Six Socks were released in November 2004 (in time for the holidays) in six colors: gray, pink, blue, green, purple, and orange. They retailed for $29.

The Socks were knit from cotton and each had a two-sided logo tag with an Apple icon on one side and an iPod logo on the other. When they were released, the box specified that they were compatible with all iPods. At the time, that included iPod Generation 1–4, iPod mini, iPod photo, and iPod shuffle.

These were so unusual that I wanted an example for my collection. Unfortunately, my iPod socks shipped incomplete from an Amazon third party, missing the gray sock.

Source: iLounge.com

World Travel Adapter Kit (2015)

The World Travel Adapter Kit includes seven plugs with prongs that fit the different electrical outlet types found around the world. The plugs work with iPod, iPhone, iPad, and Mac laptops using Apple USB-C Power Adapters; MagSafe/MagSafe 2 Power Adapters; 10W and 12W USB Power Adapters; and Portable Power Adapters.

AC power outlets supported include: North America, Japan, China, United Kingdom, Continental Europe, Korea, Australia, Hong Kong, and Brazil.

This version of the World Travel Adapter Kit was released in 2015 and revised from the previous version by removing the iOS cable. According to MacRumors.com, “The new kit that Apple’s selling no longer includes a 30-pin to USB cable, and rather than adding a Lightning to USB cable, Apple has instead opted to ship the kit with no cable and drop the price by $10. ” The price for this kit was $29.

Source: Apple, MacRumors.com

Apple Watch (original, 42 mm, silver stainless steel with black leather loop, 2015) and Apple Watch Magnetic Charging Dock

On September 9, 2014, Apple announced the Apple Watch and called it its “most personal device ever—featuring revolutionary new technologies and a pioneering user interface with a beautiful design.” The Watch debuted the Digital Crown that Apple described as the “most revolutionary navigation tool since the iPod Click Wheel and iPhone Multi-Touch.”

The original Apple Watch required that the user pair it with an iPhone 5 or later and carry the iPhone 5 to access all of the Watch’s functions.

The original stainless steel Apple Watch models were sold in ten configurations:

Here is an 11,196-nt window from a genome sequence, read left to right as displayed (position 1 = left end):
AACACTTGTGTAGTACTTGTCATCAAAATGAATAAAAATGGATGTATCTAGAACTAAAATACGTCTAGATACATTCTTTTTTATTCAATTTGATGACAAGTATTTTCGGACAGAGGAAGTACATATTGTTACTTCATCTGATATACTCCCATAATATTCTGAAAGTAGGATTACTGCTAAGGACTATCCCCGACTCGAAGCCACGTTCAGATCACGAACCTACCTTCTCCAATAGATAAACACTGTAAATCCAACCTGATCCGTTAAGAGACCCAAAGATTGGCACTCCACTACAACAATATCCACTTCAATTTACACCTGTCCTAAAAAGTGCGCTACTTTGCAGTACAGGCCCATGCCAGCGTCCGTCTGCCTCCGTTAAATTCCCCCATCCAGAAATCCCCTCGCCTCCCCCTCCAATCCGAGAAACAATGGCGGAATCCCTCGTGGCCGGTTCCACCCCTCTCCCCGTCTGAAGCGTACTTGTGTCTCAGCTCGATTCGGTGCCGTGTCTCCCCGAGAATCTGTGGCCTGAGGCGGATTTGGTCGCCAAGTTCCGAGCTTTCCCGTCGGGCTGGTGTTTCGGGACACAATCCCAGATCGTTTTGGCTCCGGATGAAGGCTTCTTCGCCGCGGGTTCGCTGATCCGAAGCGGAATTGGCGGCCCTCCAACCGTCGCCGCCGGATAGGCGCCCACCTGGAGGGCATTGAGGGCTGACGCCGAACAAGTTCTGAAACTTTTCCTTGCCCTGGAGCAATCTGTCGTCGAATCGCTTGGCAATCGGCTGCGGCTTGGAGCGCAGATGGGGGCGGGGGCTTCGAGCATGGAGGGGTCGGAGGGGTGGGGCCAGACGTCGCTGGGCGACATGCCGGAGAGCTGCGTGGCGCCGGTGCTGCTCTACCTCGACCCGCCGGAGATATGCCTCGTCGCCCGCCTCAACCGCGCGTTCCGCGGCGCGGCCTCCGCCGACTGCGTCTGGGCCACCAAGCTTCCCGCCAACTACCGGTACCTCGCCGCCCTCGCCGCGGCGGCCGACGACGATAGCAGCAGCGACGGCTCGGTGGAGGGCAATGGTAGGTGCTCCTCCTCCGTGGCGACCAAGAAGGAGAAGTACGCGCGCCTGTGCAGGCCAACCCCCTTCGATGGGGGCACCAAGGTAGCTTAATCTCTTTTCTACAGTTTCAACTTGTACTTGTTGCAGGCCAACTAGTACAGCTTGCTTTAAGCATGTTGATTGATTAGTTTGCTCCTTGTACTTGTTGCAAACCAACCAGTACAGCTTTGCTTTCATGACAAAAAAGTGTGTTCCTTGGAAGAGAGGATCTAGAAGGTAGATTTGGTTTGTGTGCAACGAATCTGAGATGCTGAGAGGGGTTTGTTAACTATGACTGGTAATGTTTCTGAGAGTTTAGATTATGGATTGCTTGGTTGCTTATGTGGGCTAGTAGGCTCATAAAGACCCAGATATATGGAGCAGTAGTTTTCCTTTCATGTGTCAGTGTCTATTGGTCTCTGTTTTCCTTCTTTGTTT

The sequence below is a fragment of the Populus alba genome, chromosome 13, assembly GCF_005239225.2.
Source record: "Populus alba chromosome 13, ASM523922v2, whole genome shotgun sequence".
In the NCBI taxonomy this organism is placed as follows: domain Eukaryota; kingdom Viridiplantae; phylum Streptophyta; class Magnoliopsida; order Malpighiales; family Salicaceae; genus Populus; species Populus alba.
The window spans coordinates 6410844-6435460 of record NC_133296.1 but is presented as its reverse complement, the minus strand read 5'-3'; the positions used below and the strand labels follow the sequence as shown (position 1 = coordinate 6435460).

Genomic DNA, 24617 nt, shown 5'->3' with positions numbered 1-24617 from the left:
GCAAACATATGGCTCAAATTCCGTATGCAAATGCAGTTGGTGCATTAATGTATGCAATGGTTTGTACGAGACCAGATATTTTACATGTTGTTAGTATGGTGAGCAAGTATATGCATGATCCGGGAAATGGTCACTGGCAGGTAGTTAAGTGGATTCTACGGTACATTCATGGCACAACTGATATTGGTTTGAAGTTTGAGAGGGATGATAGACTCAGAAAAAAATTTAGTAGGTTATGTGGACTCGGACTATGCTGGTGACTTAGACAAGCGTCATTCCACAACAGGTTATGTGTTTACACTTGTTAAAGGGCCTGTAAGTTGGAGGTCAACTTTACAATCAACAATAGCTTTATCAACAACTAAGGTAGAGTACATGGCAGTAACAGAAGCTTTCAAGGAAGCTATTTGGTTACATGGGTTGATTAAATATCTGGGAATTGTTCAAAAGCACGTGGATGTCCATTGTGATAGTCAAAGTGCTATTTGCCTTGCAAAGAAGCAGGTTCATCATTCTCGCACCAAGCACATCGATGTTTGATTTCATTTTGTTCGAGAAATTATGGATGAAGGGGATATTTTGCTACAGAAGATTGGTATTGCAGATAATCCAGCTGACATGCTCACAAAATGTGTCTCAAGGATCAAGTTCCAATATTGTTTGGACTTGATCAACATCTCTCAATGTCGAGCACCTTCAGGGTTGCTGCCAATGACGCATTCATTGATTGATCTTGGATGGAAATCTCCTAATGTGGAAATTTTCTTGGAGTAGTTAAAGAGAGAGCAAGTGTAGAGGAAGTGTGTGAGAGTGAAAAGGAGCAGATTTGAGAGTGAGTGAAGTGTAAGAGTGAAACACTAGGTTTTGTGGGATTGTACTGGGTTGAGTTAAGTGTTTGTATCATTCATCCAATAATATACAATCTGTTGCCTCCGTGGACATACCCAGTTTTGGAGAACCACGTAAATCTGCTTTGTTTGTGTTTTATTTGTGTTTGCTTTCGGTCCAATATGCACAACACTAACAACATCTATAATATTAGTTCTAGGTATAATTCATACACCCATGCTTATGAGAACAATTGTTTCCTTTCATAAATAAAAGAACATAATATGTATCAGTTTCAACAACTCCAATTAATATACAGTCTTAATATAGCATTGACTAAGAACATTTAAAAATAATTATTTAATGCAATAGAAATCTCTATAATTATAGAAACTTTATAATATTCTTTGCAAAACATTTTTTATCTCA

• silver stainless steel body with white Sport Band
  • silver stainless steel body with black Sport Band
  • silver stainless steel body with black classic buckle leather band
  • silver stainless steel body with Milanese loop
  • silver stainless steel body with black leather loop
  • silver stainless steel body with bright blue leather Loop
  • silver stainless steel body with stone leather loop
  • silver stainless steel body with light brown leather loop
  • silver stainless steel body with stainless steel link bracelet
  • space black stainless steel body with space black stainless steel link bracelet

In addition to the Digital Crown, the original Apple Watch had a Retina display with Force Touch capability. The 42 mm Apple Watch featured a 312×390 display with a protective sapphire crystal layer with a zirconia ceramic back and sapphire crystal lenses that connected to the wireless charger.

My original stainless steel Apple Watch was boxed with a black classic buckle leather band, but the Apple Store allowed me to swap the band for a black leather loop band because the classic buckle did not fit my wrist.

Also pictured is the Apple Watch Magnetic Charging Dock, a 4.1-inch diameter charging pad for the Apple Watch that uses the same inductive charging connector that comes with Apple Watch. According to Apple, “you can charge your Apple Watch in a flat position with its band open, or on its side. When docked on its side, your watch automatically goes into Nightstand mode, so you can also use it as your alarm clock.”

Sources: EveryMac.com, Apple.com (announcement, charging dock)

iPad (original, 3G, 16 GB, 2010) and iPad Keyboard Dock

In a January 27, 2010 press release issued by Apple, the company announced the iPad and described it as, “a revolutionary device for browsing the web, reading and sending email, enjoying photos, watching videos, listening to music, playing games, reading e-books and much more.” It was described by Steve Jobs as, “a magical and revolutionary device at an unbelievable price” that “defines an entirely new category of devices that will connect users with their apps and content in a much more intimate, intuitive and fun way than ever before.”

At the time of its release, the iPad could run the 140,000 apps on the App Store and iTunes content including 11 million songs, 50,000 TV episodes, and over 8,000 films. Apple had also recently announced the iBookstore (now called Apple Books) and a new version of iWork for iPad (including Pages, Keynote, and Numbers).